A joint Senate inquiry examining the impacts and management of feral horses, also known as wild horses or brumbies, in the Australian Alps has released its findings with 14 recommendations.
But the Senate Environment and Communications References Committee inquiry was unable to strike a unanimous verdict, with dissenting Coalition senators submitting their own set of nine recommendations based on their concerns about the veracity and neutrality of the eight-month probe.
The seven-person committee consisted of two Labor and three Coalition senators, as well as Greens chair Sarah Hanson-Young and ACT Independent David Pocock, who instigated the inquiry in April 2023.
While the Labor-endorsed final report has encouraged greater collaboration between Australia’s alpine region states and territory – NSW, Victoria and the ACT – a majority of the recommendations empower the Federal Government with greater overarching environmental controls.
This includes proposals for a national wild horse impact and population assessment by the Department of Climate Change, Energy, the Environment and Water (DCCEEW); listing habitat degradation, competition and disease transmission by wild horses as a Key Threatening Process – a major threat to the Australian environment – and the introduction of a national framework, termed the Threat Abatement Plan, to reduce the threat of horses in the Australian Alps.
The recommendations include the Commonwealth spearheading national management plans for the protection of heritage-listed areas such as the Australian Alps National Parks and Reserves.
This would include increased monitoring and recovery plans for Environment Protection and Biodiversity Conservation Act 1999 (EPBC Act)-listed species, such as the Stocky Galaxias and Southern Corroboree Frog, and includes amendments to the act to factor in international obligations including the Kunming-Montreal Global Biodiversity Framework.
The report also recommends the Murray-Darling Basin Authority (MDBA) measure, monitor and record the quality of basin water resources in and flowing from the Australian Alps, and undertake an immediate assessment of the condition of the Hume Reservoir catchment, with particular reference to the impact of wild horses.
There are calls for increased federal funding for wild horse management in NSW and Victoria, investment in the Invasive Species Council-powered Feral Scan to develop a platform for the monitoring and logging of horses, and amendments to the Kosciuszko National Park Wild Horse Heritage Management Plan to allow the use of aerial shooting in NSW.
Other recommendations include Indigenous representation on the Australian Alps Liaison Committee and state government safety and protection measures for parks and law-enforcement staff.
But Nationals Senator Ross Cadell and the Liberals’ Holly Hughes have challenged the inquiry’s reliance on population count methodologies and data, which they say is implausible, unreliable and inadequate, or out of date, and potentially overplayed the current impact of the wild horses on the environment.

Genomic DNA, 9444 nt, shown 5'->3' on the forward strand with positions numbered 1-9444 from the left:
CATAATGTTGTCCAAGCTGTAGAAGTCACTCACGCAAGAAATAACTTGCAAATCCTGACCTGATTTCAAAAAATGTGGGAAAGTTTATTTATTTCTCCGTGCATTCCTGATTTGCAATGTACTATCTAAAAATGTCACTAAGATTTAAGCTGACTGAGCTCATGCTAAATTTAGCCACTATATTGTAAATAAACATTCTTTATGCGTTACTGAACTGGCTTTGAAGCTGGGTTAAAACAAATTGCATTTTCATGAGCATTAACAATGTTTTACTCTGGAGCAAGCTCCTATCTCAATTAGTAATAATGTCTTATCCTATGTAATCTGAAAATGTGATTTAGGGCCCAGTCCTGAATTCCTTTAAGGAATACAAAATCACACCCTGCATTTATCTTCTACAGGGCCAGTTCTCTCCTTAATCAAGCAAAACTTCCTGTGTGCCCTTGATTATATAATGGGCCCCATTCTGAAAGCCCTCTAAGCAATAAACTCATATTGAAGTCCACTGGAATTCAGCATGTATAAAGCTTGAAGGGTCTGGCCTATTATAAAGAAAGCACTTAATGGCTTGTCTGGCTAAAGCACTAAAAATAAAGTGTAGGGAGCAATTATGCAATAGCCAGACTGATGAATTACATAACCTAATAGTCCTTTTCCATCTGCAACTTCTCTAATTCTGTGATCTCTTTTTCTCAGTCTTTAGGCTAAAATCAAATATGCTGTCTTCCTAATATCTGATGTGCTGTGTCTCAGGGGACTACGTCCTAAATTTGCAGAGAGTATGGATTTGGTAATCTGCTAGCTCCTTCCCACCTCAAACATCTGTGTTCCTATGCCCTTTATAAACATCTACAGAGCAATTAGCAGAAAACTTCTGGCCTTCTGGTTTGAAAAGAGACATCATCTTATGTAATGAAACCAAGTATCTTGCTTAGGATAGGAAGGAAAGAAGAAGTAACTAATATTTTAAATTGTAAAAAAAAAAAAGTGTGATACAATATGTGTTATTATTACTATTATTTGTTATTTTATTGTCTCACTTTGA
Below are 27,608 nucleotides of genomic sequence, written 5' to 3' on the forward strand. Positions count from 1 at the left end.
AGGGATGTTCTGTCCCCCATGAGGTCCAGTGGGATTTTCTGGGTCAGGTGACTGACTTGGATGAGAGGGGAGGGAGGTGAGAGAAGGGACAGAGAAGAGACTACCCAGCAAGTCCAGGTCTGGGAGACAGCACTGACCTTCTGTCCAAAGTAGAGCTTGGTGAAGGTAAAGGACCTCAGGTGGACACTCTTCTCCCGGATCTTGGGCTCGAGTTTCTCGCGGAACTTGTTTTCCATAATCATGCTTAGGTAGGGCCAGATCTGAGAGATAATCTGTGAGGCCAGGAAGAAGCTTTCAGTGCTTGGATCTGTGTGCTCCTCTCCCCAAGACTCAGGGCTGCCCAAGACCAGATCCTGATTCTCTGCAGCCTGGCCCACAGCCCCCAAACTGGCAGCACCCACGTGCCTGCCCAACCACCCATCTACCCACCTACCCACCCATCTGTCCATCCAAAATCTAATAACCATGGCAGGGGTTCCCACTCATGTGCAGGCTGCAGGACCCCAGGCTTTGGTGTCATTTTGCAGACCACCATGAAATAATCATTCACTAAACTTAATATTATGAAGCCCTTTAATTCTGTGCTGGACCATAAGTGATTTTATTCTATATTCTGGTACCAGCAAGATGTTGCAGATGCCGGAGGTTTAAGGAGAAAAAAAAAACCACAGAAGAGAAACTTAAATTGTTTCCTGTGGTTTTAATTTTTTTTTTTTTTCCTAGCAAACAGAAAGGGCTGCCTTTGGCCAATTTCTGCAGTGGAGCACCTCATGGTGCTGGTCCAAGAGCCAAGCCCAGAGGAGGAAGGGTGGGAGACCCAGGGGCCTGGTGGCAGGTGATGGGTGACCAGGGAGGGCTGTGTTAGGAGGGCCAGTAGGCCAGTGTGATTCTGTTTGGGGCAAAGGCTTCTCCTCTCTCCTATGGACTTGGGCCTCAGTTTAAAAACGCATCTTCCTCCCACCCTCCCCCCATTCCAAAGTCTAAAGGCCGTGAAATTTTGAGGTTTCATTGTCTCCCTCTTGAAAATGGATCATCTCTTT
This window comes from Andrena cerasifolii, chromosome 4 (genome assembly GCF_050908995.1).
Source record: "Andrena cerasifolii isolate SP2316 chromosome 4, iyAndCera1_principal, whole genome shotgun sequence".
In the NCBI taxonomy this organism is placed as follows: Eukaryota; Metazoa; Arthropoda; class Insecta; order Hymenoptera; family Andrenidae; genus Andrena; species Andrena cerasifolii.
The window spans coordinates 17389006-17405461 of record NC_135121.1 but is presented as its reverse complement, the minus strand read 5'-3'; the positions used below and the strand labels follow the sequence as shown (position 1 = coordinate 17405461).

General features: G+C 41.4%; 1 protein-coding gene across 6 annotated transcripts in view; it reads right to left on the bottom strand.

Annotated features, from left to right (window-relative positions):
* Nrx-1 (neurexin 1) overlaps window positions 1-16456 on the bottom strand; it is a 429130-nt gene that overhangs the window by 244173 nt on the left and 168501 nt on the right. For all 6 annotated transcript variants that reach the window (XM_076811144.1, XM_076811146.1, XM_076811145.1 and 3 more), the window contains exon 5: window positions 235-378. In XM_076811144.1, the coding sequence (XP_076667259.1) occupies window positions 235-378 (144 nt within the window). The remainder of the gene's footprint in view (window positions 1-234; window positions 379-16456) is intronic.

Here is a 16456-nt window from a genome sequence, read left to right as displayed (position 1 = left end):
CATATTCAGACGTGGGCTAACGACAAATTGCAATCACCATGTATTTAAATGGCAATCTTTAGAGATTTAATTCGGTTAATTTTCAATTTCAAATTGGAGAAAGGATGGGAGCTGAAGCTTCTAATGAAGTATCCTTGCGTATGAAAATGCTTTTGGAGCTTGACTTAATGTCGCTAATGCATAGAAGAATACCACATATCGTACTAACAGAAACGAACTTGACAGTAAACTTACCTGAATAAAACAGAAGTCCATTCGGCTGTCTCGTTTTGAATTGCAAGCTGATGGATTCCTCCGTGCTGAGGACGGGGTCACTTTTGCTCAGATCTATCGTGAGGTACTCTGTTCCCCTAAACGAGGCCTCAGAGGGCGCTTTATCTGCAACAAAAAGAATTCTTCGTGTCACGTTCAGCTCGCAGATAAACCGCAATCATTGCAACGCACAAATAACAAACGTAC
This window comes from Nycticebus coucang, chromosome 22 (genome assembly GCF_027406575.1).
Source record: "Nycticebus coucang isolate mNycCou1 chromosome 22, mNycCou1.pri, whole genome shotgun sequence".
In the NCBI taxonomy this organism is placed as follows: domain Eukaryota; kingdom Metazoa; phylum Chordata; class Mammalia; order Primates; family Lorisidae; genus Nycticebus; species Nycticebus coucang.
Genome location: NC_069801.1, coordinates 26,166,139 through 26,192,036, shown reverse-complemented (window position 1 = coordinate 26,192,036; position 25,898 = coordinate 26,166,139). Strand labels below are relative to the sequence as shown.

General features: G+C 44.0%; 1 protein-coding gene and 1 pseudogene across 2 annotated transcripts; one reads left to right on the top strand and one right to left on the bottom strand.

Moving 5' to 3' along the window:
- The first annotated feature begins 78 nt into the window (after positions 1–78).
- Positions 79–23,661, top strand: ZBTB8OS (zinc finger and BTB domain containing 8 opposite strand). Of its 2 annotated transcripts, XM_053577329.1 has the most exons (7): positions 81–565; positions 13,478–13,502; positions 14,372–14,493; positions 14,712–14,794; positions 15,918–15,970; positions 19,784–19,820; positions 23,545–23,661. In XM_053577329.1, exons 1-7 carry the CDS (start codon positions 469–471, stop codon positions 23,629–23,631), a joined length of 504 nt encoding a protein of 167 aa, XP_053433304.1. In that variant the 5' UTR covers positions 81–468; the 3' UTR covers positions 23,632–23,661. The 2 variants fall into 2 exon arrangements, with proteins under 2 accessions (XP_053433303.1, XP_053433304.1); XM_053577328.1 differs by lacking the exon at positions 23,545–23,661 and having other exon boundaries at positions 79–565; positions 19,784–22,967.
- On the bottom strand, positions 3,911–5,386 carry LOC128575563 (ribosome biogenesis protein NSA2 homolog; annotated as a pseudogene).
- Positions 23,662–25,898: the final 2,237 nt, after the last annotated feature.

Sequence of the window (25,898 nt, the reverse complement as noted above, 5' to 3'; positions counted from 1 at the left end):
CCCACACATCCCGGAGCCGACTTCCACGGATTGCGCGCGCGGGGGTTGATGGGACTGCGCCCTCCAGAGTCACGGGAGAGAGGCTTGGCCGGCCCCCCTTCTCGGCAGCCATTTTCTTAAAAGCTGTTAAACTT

They also claim that during the two days of public inquiry, substantially less time and respect were afforded to pro-brumby advocates than other witnesses, with some unnecessarily questioned extensively on their credibility and qualifications.
“Unfortunately, we also therefore do not regard it as an epiphany or even as a surprise that the content of the Majority Report has fallen strongly on the side of those witnesses advocating for significant brumby culling,” they said.
Their recommendations include compliance with more complex statistical modelling techniques; evaluation of alternative methods of horse population control, including investment in developing humane non-lethal control, including funds for the NSW Government to support control methods other than aerial shooting; three-yearly impact evaluation studies, use of federally funded drone technology for ongoing monitoring, and legal advice on Commonwealth involvement in state and territory matters.
They also said the MDBA was already empowered to undertake research detailed in the Senate report and those recommendations were an example of the Commonwealth extending itself into areas that already had designated authority.
ACT Independent Senator David Pocock offered four further recommendations: the urgent repeal of the Kosciuszko Wild Horse Heritage Act 2018; all jurisdictions adopt a zero-tolerance approach to feral horse management; immediate and ongoing funding to the ACT Government for continuing feral horse monitoring and management; and an amendment of the EPBC Act to add “the failure to act”, as a definition of ”action”, where the result of that failure is likely or known to have a significant impact on a matter of national environmental significance.
The Invasive Species Council has welcomed the report, which comes ahead of a decision to be made in the coming weeks by NSW Environment Minister Penny Sharpe on whether to allow aerial control of feral horses in Kosciuszko National Park.
Invasive Species Council advocacy manager Jack Gough said urgent action was now required before native animals became extinct and alpine streams were trashed beyond repair.
“No-one likes to see animals killed, but the sad reality is that we have a choice to make between urgently reducing the numbers of feral horses or accepting the destruction of sensitive alpine ecosystems and habitats, and the decline and extinction of native animals,” he said.
Federal Environment Minister Tanya Plibersek said she was still considering the Senate committee’s findings.
Original Article published by Edwina Mason on About Regional.